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Southern Co. racial discrimination lawsuit expanded

ATLANTA — Lawyers pressing a racial discrimination lawsuit against U.S. electricity giant Southern Co. and several of its subsidiaries said Monday they had added four black workers to the lawsuit and would press for class-action status to cover more than 2,000 others.

The lawsuit, filed last month in Atlanta's Fulton County Superior Court by three workers, accused Southern Co., its Georgia Power unit and one other subsidiary of discriminating against blacks in pay and promotions and subjecting them to harassment in the workplace.

The amended suit named an additional Southern Co. subsidiary as a defendant. Southern Co., the nation's largest electricity producer, denied that it tolerated discrimination within its ranks.

"The fact that discrimination exists in more than one of Southern Co's subsidiaries is not a coincidence but rather a direct reflection on Southern Co's common and far-reaching employment policies and practices that allow managers' racially-biased employment decisions to stand unchecked,'' said Steven Rosenwasser, an attorney for the law firm Bondurant Mixson & Elmore, which represents the plaintiffs.

Rosenwasser said the firm would push ahead with efforts to have a court grant class-action status to the case. He said about 2,200 current and former black workers dating back to July, 1998 could eventually be covered by a class-action suit.

The lawsuit alleged the companies, particularly Georgia Power, had maintained a glass ceiling that virtually excluded blacks from obtaining positions of power, resulting in a severe under-representation at senior levels.

Blacks made up 19.2 percent of Georgia Power's work force as of December, 1998 but accounted for only 22 of the company's 408 top positions, according to the suit.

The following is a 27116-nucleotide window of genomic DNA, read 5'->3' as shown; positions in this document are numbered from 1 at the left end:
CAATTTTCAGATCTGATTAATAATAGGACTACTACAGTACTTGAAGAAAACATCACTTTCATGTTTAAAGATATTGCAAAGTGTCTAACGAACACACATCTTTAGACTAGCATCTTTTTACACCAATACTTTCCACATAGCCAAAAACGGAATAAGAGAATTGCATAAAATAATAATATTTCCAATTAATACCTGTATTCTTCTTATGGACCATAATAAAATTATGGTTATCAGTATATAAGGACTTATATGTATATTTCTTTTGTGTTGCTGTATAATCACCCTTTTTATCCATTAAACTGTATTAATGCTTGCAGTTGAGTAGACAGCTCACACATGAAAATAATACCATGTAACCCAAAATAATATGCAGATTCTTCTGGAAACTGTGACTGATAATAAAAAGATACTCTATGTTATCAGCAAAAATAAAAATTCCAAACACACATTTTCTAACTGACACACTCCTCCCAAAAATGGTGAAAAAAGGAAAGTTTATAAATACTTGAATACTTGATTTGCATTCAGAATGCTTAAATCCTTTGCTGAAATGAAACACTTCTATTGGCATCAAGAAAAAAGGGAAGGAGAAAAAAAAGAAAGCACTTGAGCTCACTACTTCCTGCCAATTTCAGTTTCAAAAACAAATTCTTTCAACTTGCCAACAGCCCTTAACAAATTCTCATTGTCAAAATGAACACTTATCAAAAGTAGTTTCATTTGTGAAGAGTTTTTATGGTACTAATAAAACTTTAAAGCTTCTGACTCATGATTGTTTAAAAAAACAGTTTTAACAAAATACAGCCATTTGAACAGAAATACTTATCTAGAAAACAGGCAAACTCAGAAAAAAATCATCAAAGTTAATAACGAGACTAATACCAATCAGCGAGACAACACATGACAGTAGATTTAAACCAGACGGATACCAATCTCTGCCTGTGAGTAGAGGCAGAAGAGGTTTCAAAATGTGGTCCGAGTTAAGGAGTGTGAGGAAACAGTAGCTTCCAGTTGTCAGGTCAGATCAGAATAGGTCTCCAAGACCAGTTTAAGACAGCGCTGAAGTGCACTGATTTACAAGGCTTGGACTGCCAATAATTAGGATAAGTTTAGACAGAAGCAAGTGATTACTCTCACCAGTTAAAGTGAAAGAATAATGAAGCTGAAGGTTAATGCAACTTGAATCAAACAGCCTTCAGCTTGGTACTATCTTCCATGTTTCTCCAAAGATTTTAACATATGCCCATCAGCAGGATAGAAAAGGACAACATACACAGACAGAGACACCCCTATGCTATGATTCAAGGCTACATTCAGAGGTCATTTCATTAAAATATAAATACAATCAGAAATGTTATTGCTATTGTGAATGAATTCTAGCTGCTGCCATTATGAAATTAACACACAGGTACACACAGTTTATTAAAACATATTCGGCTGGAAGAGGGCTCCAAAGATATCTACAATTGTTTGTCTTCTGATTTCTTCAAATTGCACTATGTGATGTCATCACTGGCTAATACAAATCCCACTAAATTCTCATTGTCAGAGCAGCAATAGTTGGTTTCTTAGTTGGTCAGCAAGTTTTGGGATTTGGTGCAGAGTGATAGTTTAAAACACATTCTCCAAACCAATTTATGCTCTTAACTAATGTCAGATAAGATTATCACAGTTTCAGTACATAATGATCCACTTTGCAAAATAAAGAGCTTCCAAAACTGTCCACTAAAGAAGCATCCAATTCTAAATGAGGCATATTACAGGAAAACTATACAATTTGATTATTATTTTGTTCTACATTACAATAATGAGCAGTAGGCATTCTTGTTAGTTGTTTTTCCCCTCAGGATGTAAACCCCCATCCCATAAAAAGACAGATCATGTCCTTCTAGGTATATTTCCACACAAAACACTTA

The companies were also accused of failing to take action when alerted to racially offensive acts, including the alleged display of two hangman's nooses on company property and the use of the word "nigger'' to refer to black employees.

Blacks, especially in the Deep South, view hangman's nooses as a potent reminder of a time not so long ago when angry white mobs regularly lynched blacks.

Southern Co. said the changes to the lawsuit would not alter the company's determination to thoroughly investigate the allegations of racial discrimination, which it described as ''very serious.''

"Southern Co. (including its subsidiaries) maintains a strong policy of zero tolerance for discriminatory or racially intolerant behavior,'' said Southern Co. spokesman Todd Terrell, who noted the issue was a top priority for management.

Southern Co. is the latest in a growing list of companies based in the U.S. South that have been slapped with racial discrimination suits.

Atlanta-based Coca-Cola Co. , the world's largest soft drinks company, recently reached a tentative settlement of a racial bias suit filed by a group of former and current black workers. The beverage giant currently faces another such suit.

Home improvement retailer Home Depot Inc. , also headquartered in Atlanta, has been sued for alleged racial discrimination against black workers and at least one black customer.

Southern Co. shares rose 1/8 to 27-5/16 Monday on the New York Stock Exchange.

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